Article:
Platform(s): Nintendo 3DS
Reviewed On: Nintendo 3DS
Release Date(s): December 8th, 2016 (JP), July 28th, 2017 (NA, EU)
There are many different kinds of creativity. Some people gravitate more towards writing and storytelling, while others are more visually inclined and find solace in designing whole worlds and characters. Some can do a bit of both. While something like the recently released RPG Maker Fes might appeal more to those who love to create whole worlds, Miitopia is a love letter to people of all ages who always wanted to see their creations come to life and go on silly adventures.
However, not being a visually creative person, I got to experience the other, much more hilarious side of Miitopia: the brilliant integration of Mii Plaza. Mii Plaza serves as a massive database of Mii designs from players all over the world. The Plaza offers you dozens of randomly selected options, but you can also type any name into a search bar and see what pops up. Everyone from Naruto to Markiplier to Kirby can be found here, and it’s absolutely glorious. I really can’t commend the development team enough for offering this as an option for those of us who don’t care to make our own characters. Instead of traveling with your friends or family members, you now have the option of traveling with the main cast of Harry Potter or some of your favorite characters from Fire Emblem Awakening, each recreated surprisingly well.
For my part, I decided to make up my party of all Nintendo employees. Miyamoto became a thief, Aonuma a soldier and Krysta (from Nintendo Minute) a pop star, while Sakurai became the infamous Dark Lord and Reggie the honorable Great Sage. I’d be lying if I said I didn’t crack a smile every time one of them made a silly expression or gasp when they got angry at each other. It was undeniably cool seeing myself fighting alongside Miyamoto, especially when we managed to pull off a team attack and completely demolish a group of monsters.
Like Mario games have always put the story to the side in favor of gameplay, Miitopia puts the story aside in favor of character interaction. The somewhat horrifying premise of a Dark Lord swooping in, stealing everyones’ faces and placing them on monsters is never taken too seriously. There are cutscenes here and there, but they’re mostly avenues to set up amusing interactions between Miis. Because Mii Plaza is also used to populate towns with random Miis, this meant seeing myself laugh at a rambunctious child version of Rick (from Rick and Morty) and trying to stop the shifty husband-wife duo of Danny Devito and Hermione from trying to rip me off on the price for an MP Candy. There’s a lot to love here if you have a good sense of humor.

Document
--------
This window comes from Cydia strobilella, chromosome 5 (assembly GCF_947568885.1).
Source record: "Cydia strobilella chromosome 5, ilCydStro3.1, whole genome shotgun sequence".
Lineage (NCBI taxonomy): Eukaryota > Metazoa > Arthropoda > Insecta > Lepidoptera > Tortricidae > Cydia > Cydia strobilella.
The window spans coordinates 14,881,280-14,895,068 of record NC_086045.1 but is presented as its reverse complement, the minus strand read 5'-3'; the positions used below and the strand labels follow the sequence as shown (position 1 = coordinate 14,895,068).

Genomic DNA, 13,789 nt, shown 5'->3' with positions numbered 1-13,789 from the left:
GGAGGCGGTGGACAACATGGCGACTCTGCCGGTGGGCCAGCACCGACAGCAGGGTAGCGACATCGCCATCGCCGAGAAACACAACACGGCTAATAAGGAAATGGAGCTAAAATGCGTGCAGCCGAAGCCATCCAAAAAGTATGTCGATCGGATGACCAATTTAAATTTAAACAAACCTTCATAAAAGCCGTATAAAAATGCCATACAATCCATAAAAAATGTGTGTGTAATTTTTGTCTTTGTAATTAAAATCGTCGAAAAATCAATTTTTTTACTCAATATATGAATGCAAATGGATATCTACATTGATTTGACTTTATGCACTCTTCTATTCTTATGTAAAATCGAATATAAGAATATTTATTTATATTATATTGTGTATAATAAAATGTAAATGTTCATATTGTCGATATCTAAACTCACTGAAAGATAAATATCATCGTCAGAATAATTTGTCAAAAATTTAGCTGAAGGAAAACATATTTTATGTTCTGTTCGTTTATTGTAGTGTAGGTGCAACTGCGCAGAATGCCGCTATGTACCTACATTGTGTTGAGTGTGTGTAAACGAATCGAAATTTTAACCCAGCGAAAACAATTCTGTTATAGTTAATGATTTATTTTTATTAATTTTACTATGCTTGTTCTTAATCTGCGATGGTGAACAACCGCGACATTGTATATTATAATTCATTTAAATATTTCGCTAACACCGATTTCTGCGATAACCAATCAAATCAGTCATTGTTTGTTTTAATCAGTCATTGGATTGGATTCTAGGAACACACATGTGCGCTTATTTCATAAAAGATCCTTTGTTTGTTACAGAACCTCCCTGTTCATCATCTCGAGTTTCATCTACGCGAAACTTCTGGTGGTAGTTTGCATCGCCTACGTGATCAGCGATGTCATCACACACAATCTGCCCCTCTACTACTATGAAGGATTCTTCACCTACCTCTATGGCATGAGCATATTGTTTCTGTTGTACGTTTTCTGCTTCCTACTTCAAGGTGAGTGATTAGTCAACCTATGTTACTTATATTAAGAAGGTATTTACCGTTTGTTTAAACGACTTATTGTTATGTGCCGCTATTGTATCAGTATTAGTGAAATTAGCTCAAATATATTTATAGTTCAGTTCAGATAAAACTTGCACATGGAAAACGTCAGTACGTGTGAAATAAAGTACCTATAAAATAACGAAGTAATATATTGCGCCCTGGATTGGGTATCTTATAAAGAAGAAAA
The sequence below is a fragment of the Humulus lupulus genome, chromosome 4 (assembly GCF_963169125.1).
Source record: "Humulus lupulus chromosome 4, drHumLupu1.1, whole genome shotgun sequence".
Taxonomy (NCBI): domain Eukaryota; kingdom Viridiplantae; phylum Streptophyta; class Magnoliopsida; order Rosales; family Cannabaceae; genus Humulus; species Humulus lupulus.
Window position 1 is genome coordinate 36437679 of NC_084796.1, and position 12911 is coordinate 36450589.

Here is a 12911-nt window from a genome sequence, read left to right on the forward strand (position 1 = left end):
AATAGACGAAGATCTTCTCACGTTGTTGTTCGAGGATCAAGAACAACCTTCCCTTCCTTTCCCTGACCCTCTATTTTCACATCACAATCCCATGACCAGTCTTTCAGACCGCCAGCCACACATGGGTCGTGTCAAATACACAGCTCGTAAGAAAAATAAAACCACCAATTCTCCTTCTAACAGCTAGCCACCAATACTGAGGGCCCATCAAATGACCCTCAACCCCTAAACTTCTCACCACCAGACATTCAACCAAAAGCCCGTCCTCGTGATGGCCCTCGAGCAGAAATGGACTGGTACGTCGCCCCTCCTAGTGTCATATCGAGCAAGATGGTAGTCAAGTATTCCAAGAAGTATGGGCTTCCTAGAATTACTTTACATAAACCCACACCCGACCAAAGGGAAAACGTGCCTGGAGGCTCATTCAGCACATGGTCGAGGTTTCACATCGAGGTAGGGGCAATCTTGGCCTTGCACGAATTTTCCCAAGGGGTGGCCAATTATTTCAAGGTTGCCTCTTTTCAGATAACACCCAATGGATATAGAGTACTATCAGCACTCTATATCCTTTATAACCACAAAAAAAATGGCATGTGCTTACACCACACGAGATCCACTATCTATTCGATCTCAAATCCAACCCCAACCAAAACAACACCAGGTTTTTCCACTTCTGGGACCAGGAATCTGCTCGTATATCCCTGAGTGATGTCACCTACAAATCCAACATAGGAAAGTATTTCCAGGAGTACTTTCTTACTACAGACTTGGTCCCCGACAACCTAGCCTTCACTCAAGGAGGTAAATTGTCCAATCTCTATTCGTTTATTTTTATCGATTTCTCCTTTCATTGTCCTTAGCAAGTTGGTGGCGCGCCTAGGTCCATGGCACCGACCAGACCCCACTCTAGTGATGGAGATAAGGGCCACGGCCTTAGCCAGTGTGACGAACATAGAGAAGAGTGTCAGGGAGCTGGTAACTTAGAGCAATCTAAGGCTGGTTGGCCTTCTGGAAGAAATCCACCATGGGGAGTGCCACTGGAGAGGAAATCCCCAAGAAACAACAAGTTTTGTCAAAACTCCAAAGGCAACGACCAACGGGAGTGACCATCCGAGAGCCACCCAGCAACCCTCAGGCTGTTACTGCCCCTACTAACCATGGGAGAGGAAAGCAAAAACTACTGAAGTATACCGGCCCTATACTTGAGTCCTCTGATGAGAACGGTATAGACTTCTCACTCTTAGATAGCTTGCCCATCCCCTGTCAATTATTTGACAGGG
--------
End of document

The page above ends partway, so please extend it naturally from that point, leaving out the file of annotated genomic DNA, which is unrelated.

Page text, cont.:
As an RPG, Miitopia thrives in its simplicity. The very basic leveling system and gear upgrades make it absolutely perfect for younger gamers as an introduction to the genre. Meanwhile, gamers who grew up cutting their teeth on classic RPG conventions (like myself) can appreciate how streamlined the whole experience is compared to something like Disgaea 5 Complete. Characters gain stat boosts with every level-up and piece of gear, sure, but the real joy comes from seeing your characters flaunt around in everything from a chicken costume to a silk robe. Players can feed Miis food to earn special stat boosts, but it’s almost more interesting seeing their reactions to a new dish (they can love it, hate it and everything in-between). At times this makes Miitopia feel incredibly similar to its spiritual predecessor, Tomodachi Life. I often felt like I was looking after my party as much as I was following them on their adventure.
There are some games that aren’t meant to be taken seriously. Miitopia is one of those games. It’s consistently fun, lighthearted and silly. Focused on character creation and interactivity instead of deep gameplay mechanics, Miitopia stands out as an easygoing alternative to the traditional RPG. Using the photo button present on screen for almost every cutscene and interaction, I’ve captured some of the most fun moments I’ve had with a game in months. It wasn’t because the battle system was innovative, or gear leveling was fleshed out, or the world exploration was a diverse and unique experience–none of those things really apply to Miitopia. Instead, it was because I was able to make personalized memories with characters I knew I wanted to travel with and fight alongside. The expressiveness and customization of Miitopia’s cast (you can literally customize any character in the game) gives it a unique hold in the RPG genre and has me excited to go back and continue my quest with my ragtag troupe.